Encyclopedia of Behavioral Medicine

Living Edition
| Editors: Marc Gellman

Multilevel Intervention

  • Yori GidronEmail author
Living reference work entry
DOI: https://doi.org/10.1007/978-1-4614-6439-6_1440-2

Keywords

Coronary Heart Disease Traffic Accident Community Leader Lifestyle Behavior Multiple Risk Factor 
These keywords were added by machine and not by the authors. This process is experimental and the keywords may be updated as the learning algorithm improves.

Synonyms

Definition

This term can refer to two concepts. First, a multilevel intervention (MLI) refers to addressing various risk factors in one intervention, either at the prevention stage or at the treatment stage of an illness. Second, an MLI refers to an intervention which involves several levels of people or entities such as individual patients, groups, and communities. Both definitions reflect that illnesses and health are a multifactorial problem, requiring either to modify several risk factors or to involve several levels in one’s social and health context. In coronary heart disease (CHD) prevention, the Minnesota Heart Health Project (MHHP) combined both meanings of the MLI concept. First, they aimed to conduct a lifestyle behavior change program, targeting diet, physical activity, smoking, and alcohol reduction. Second, this was achieved by involving individuals, community leaders, teachers, physicians, the media, classes, and schools. Thus, they addressed the multiple risk factor aspect of MLI as well as various levels of intervention units, the social-organizational aspect of the MLI. Mittelmark et al. (1986) revealed the implementation of the MLI, in which they conducted the MLI on three towns/cities and compared that to matched control towns/cities over time. However, follow-up studies found modest effects of the MHHP, mainly due to control communities possibly also receiving health education and due to overall increases in certain risk factors such as obesity over time. Another MLI is the Ornish lifestyle change program, where CHD patients learned to alter their diet, physical activity, smoking, and stress responses. Compared to controls, the MLI-treated group showed regression in atherosclerosis (Ornish et al. 1990). Other types of public health hazards such as traffic accidents could indeed benefit from an MLI approach, where students, teachers, universities, community leaders, safety authorities, schools, and communities can be involved in risk factor modification. This is especially needed because traffic accidents occur because of many factors and affect large segments of society. Thus, an MLI approach is suitable for problems involving multiple risk factors or multiple social contexts.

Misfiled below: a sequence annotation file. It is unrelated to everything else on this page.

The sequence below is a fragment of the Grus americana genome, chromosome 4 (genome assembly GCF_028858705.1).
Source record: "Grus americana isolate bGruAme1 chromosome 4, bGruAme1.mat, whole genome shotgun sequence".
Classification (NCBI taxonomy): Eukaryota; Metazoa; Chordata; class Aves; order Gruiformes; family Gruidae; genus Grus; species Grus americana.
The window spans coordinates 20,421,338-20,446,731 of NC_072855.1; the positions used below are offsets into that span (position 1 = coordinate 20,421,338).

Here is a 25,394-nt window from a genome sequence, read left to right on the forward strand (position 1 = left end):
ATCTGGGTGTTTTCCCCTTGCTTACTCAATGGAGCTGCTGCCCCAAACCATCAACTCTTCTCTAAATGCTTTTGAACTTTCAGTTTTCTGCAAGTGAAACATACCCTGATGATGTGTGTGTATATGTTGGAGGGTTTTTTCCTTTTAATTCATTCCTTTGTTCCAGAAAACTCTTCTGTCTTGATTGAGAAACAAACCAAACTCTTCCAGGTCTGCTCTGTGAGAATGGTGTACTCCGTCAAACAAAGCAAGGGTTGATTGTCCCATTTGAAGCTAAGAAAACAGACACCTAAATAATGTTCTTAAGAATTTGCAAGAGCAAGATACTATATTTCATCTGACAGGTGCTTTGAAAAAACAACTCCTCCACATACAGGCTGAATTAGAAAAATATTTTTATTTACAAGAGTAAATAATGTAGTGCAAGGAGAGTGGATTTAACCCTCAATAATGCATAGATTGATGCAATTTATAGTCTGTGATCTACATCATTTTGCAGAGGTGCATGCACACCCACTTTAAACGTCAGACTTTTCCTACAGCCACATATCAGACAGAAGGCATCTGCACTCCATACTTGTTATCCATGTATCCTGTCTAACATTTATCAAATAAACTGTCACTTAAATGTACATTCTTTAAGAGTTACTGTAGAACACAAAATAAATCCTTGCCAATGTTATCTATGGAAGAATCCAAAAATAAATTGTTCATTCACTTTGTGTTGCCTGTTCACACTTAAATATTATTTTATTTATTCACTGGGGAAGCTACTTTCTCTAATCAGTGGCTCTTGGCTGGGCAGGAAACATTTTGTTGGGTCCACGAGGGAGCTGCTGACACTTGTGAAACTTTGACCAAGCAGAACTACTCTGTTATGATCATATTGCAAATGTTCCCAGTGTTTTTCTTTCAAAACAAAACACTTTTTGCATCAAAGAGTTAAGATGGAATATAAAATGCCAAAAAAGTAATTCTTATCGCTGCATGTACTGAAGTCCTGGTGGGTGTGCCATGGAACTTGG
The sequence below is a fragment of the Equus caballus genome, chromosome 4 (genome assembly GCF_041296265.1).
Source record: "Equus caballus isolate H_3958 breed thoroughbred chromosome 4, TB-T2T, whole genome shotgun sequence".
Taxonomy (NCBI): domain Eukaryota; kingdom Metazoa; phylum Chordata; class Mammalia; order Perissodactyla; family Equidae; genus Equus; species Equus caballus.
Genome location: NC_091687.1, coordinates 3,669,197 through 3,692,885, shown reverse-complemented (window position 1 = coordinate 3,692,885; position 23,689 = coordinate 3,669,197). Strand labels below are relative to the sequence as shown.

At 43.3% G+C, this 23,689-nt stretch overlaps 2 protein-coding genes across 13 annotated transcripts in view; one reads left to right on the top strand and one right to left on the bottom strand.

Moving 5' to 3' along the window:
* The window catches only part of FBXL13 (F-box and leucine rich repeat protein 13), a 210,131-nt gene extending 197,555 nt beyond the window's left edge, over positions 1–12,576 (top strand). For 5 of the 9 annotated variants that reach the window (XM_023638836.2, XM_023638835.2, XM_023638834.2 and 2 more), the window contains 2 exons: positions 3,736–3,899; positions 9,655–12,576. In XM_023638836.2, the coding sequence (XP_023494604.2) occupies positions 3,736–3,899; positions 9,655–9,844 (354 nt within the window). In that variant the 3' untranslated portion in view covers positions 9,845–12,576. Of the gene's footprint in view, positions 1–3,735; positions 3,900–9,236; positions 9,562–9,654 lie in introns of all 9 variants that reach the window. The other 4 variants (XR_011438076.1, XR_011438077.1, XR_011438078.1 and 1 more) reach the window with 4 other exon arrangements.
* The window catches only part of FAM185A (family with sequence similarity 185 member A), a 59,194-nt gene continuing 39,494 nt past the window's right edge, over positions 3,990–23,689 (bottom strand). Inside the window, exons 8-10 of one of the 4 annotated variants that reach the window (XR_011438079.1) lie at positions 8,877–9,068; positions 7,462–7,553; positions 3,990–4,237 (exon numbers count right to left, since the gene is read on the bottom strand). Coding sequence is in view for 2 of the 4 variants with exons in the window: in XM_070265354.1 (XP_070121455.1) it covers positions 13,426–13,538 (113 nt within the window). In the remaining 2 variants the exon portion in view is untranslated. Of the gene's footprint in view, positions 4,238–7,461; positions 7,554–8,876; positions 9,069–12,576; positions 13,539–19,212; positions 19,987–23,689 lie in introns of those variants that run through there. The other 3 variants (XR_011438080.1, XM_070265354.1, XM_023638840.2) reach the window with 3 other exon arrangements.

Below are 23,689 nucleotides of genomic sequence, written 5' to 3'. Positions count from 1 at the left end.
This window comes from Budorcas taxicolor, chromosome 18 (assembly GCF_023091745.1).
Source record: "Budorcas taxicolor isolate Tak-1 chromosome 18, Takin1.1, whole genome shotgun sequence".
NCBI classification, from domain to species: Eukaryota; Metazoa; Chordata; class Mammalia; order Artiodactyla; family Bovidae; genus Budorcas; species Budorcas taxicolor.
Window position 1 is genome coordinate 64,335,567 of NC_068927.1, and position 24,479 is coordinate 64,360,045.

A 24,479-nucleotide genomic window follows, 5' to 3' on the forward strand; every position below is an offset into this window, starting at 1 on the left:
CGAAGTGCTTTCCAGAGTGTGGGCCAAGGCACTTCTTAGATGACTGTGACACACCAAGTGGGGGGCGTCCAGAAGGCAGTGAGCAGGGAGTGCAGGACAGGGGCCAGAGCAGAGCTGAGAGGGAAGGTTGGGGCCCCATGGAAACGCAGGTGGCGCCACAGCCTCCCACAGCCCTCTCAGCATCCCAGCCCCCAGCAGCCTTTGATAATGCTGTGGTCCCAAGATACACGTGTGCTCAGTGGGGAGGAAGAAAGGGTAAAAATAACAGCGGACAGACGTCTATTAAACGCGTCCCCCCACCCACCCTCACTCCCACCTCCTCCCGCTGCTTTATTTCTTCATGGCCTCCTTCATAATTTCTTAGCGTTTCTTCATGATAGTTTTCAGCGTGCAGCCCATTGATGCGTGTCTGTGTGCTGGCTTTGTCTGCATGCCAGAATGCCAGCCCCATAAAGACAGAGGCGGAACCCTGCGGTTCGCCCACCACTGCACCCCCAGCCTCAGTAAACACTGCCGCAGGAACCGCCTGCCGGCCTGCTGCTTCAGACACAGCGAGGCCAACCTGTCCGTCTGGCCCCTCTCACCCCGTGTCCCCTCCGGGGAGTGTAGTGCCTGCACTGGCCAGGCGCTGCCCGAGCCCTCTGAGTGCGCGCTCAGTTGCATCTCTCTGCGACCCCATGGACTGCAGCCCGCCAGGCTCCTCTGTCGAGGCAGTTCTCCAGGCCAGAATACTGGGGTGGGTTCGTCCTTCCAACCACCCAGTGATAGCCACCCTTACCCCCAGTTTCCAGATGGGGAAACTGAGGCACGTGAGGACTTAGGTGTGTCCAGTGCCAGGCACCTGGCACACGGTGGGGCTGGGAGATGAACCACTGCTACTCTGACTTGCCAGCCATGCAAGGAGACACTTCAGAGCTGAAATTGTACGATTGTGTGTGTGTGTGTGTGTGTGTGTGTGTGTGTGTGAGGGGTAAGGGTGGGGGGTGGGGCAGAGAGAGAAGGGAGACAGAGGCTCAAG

Cross-References

References and Further Readings

  1. Mittelmark, M. B., Luepker, R. V., Jacobs, D. R., Bracht, N. F., Carlaw, R. W., Crow, R. S., et al. (1986). Community-wide prevention of cardiovascular disease: Education strategies of the Minnesota Heart Health Program. Preventive Medicine, 15, 1–17.CrossRefPubMedGoogle Scholar
  2. Ornish, D., Brown, S. E., Scherwitz, L. W., Billings, J. H., Armstrong, W. T., Ports, T. A., et al. (1990). Can lifestyle changes reverse coronary heart disease? The lifestyle heart trial. Lancet, 336, 129–133.CrossRefPubMedGoogle Scholar

Copyright information

© Springer Science+Business Media New York 2016

Authors and Affiliations

  1. 1.Faculty of Medicine and PharmacyFree University of Brussels (VUB)JetteBelgium